Greater tool integration allows for better orchestration and more automation of security processes, which improves threat detection and response times.
- Better tool integration enables greater security orchestration, which improves threat detection and response times.
- Greater integration also allows for more extensive automation of security processes, which further improves response times and eases the burden on cybersecurity teams.
- Best-of-breed security point solutions can be effectively merged into an integrated security architecture using off-the-shelf integrations based on open APIs.
As recent headline-making incursions make clear, cybersecurity threats are intensifying. So how do public and private organizations get ahead of the curve?
Better integration of technologies, processes and especially people may hold the key. Greater integration allows for better security orchestration, which improves threat detection and response times. But integration also paves the way for more extensive automation of security processes — which can compensate for the shortfall of skilled cybersecurity personnel facing many companies and government agencies.
Security Tool Orchestration and SOAR
When it comes to their organization’s defenses, CISOs are reluctant to put all their eggs in one basket since a single, large-scale security suite could also become a single, large-scale point of failure. Instead, they’ve sought to layer their protections by making use of multiple tools and solutions, adopting those that are best suited for a particular type of cyber defense.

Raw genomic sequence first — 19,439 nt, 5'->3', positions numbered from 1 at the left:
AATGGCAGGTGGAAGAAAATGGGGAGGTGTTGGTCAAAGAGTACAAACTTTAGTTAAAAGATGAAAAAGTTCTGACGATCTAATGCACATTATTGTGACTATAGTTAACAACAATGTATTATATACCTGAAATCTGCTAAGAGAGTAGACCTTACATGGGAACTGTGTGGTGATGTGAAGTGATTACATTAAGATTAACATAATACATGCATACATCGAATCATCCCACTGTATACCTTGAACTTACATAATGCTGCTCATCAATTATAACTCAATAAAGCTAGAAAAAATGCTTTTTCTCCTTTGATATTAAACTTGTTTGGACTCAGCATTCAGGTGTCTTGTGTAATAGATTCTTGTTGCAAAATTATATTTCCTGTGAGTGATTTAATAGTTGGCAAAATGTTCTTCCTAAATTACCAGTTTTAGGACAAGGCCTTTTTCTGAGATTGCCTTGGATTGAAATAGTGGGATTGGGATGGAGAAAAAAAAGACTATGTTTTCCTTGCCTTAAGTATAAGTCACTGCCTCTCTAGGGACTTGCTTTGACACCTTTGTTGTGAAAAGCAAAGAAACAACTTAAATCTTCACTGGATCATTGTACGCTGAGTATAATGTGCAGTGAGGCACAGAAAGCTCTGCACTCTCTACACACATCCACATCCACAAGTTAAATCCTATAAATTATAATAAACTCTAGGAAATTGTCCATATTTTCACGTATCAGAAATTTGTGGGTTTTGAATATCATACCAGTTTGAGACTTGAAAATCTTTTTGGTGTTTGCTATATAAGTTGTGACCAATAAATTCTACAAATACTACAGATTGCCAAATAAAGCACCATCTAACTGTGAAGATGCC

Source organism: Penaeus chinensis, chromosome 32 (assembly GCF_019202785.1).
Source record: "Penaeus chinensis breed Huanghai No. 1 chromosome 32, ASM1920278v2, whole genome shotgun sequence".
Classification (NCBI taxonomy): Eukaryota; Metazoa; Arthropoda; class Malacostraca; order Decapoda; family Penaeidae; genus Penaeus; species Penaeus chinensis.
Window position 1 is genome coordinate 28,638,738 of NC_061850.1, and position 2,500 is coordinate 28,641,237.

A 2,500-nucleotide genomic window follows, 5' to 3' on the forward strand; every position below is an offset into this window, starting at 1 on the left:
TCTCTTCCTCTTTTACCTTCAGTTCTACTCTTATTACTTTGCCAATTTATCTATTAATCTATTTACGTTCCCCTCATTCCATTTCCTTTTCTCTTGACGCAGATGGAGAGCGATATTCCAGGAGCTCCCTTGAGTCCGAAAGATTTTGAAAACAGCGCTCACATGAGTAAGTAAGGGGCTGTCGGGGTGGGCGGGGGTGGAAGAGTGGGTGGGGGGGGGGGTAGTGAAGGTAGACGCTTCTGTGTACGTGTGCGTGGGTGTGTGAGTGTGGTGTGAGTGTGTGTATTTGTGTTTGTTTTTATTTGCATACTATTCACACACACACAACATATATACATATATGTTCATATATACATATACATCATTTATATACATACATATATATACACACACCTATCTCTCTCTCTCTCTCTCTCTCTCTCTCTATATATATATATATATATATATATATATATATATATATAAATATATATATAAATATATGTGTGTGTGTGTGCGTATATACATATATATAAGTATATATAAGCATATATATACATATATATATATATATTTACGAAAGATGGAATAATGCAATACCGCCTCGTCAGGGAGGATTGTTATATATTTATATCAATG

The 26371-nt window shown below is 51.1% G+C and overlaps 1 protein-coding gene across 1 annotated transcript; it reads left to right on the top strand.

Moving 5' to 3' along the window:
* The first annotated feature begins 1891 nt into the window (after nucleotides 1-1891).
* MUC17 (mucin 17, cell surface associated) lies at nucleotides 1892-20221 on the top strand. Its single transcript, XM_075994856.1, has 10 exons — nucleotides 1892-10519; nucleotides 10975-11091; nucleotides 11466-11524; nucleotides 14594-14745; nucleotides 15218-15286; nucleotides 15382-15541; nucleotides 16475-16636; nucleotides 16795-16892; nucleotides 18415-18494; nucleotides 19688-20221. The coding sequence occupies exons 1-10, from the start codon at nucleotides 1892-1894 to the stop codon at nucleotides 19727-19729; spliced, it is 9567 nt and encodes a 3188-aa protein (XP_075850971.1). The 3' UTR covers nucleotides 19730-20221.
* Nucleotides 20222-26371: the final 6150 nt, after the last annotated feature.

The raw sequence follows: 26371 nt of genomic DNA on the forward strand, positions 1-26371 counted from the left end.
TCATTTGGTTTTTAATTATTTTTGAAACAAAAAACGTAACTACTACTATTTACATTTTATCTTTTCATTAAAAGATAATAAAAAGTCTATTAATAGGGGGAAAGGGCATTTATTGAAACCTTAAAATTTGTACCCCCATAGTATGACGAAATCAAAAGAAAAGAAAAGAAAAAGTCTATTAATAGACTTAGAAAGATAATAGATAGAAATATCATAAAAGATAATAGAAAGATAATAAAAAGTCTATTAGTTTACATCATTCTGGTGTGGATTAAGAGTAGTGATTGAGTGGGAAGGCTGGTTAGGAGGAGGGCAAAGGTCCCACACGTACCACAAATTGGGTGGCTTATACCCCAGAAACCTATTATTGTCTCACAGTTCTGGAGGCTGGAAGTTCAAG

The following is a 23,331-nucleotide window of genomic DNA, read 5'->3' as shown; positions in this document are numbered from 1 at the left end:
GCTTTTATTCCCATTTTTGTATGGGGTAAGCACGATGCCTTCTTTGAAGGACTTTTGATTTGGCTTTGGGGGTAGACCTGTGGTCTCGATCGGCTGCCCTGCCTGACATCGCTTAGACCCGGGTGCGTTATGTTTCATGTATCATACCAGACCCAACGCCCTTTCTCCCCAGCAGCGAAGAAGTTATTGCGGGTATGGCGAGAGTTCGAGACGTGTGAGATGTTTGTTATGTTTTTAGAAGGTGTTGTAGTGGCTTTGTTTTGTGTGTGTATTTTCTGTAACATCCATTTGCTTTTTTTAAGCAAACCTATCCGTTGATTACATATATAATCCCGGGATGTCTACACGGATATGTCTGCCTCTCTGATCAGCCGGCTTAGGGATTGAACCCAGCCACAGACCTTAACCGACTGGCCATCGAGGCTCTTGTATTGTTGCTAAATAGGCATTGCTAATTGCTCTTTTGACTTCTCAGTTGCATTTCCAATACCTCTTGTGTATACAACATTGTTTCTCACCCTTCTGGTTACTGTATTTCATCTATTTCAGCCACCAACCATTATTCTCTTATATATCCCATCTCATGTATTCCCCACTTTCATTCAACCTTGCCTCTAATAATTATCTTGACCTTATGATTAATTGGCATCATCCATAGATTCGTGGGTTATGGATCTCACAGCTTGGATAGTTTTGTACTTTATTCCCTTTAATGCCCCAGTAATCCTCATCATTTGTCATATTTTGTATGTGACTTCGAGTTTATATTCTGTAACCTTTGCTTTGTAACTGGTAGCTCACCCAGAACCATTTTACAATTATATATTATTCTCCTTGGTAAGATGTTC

But if these tools aren’t integrated, they operate as alert-generating islands unto themselves, and the amount of data they generate can quickly overwhelm a cybersecurity team. Security orchestration is the process of incorporating a diverse array of technologies into a single, multilayered security solution, so that the different components work together to provide a complete view of the threat picture and enable a coordinated response.
The methodology most closely associated with orchestration is SOAR, which was first introduced in 2017 by the analyst firm Gartner and stands for Security Orchestration, Analysis and Response. A SOAR-based solution aims to:
- Coordinate the activities and responses of the different security tools that have been deployed, so that they work together without impeding one another.
- Streamline the security system’s workflow, so that each element of the organization’s defenses remains dedicated to what it does best.
- Export all the data generated by these tools in a user-friendly and organized manner.
- Allow this data to be viewed on a single console and presented in a way that provides clarity and simplicity when analyzing suspicious activity.
- Adhere to clear, easy-to-follow rules and protocols in the event of an incident.
Automation and Integration with SIEM
Before there was SOAR, there was SIEM, another Gartner term introduced in 2005 to describe the then-novel integration of security information management (SIM) and security event management (SEM). Merging the two, SIEM stands for security information and event management.
A SIEM platform gathers and selects from data generated by the various elements of an organization’s security solution, such as antivirus, firewall and intrusion prevention programs. The SIEM organizes the data generated by these applications and creates reports based on this data.